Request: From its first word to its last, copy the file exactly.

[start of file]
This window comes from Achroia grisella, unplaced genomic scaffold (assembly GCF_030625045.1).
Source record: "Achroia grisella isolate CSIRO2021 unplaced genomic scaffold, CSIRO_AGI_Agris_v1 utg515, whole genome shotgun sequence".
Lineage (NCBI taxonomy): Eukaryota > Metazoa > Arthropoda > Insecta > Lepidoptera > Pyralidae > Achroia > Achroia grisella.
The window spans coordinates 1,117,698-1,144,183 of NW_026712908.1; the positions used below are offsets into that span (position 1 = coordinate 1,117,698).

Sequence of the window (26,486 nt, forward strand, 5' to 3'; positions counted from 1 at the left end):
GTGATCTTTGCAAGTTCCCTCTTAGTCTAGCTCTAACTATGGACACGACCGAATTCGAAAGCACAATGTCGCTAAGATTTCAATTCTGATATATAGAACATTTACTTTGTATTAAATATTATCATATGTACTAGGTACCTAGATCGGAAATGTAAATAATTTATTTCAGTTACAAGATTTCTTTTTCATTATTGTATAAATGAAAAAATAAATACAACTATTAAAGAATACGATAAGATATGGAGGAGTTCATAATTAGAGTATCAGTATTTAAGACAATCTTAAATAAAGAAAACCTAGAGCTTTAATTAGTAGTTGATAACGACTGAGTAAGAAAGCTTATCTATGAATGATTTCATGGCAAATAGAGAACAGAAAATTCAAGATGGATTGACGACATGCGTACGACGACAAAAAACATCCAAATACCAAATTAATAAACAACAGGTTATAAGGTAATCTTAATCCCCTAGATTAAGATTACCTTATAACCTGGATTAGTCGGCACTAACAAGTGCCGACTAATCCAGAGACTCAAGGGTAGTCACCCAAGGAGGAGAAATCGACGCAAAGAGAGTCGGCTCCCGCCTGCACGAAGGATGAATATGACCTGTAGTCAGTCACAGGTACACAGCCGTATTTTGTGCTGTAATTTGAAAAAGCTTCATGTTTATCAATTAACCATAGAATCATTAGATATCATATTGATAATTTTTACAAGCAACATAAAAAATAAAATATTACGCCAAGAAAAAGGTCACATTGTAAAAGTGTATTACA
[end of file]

This window comes from Achroia grisella, unplaced genomic scaffold (assembly GCF_030625045.1).
Source record: "Achroia grisella isolate CSIRO2021 unplaced genomic scaffold, CSIRO_AGI_Agris_v1 utg515, whole genome shotgun sequence".
Lineage (NCBI taxonomy): Eukaryota > Metazoa > Arthropoda > Insecta > Lepidoptera > Pyralidae > Achroia > Achroia grisella.
The window spans coordinates 1,117,698-1,144,183 of NW_026712908.1; the positions used below are offsets into that span (position 1 = coordinate 1,117,698).

Sequence of the window (26,486 nt, forward strand, 5' to 3'; positions counted from 1 at the left end):
GTGATCTTTGCAAGTTCCCTCTTAGTCTAGCTCTAACTATGGACACGACCGAATTCGAAAGCACAATGTCGCTAAGATTTCAATTCTGATATATAGAACATTTACTTTGTATTAAATATTATCATATGTACTAGGTACCTAGATCGGAAATGTAAATAATTTATTTCAGTTACAAGATTTCTTTTTCATTATTGTATAAATGAAAAAATAAATACAACTATTAAAGAATACGATAAGATATGGAGGAGTTCATAATTAGAGTATCAGTATTTAAGACAATCTTAAATAAAGAAAACCTAGAGCTTTAATTAGTAGTTGATAACGACTGAGTAAGAAAGCTTATCTATGAATGATTTCATGGCAAATAGAGAACAGAAAATTCAAGATGGATTGACGACATGCGTACGACGACAAAAAACATCCAAATACCAAATTAATAAACAACAGGTTATAAGGTAATCTTAATCCCCTAGATTAAGATTACCTTATAACCTGGATTAGTCGGCACTAACAAGTGCCGACTAATCCAGAGACTCAAGGGTAGTCACCCAAGGAGGAGAAATCGACGCAAAGAGAGTCGGCTCCCGCCTGCACGAAGGATGAATATGACCTGTAGTCAGTCACAGGTACACAGCCGTATTTTGTGCTGTAATTTGAAAAAGCTTCATGTTTATCAATTAACCATAGAATCATTAGATATCATATTGATAATTTTTACAAGCAACATAAAAAATAAAATATTACGCCAAGAAAAAGGTCACATTGTAAAAGTGTATTACA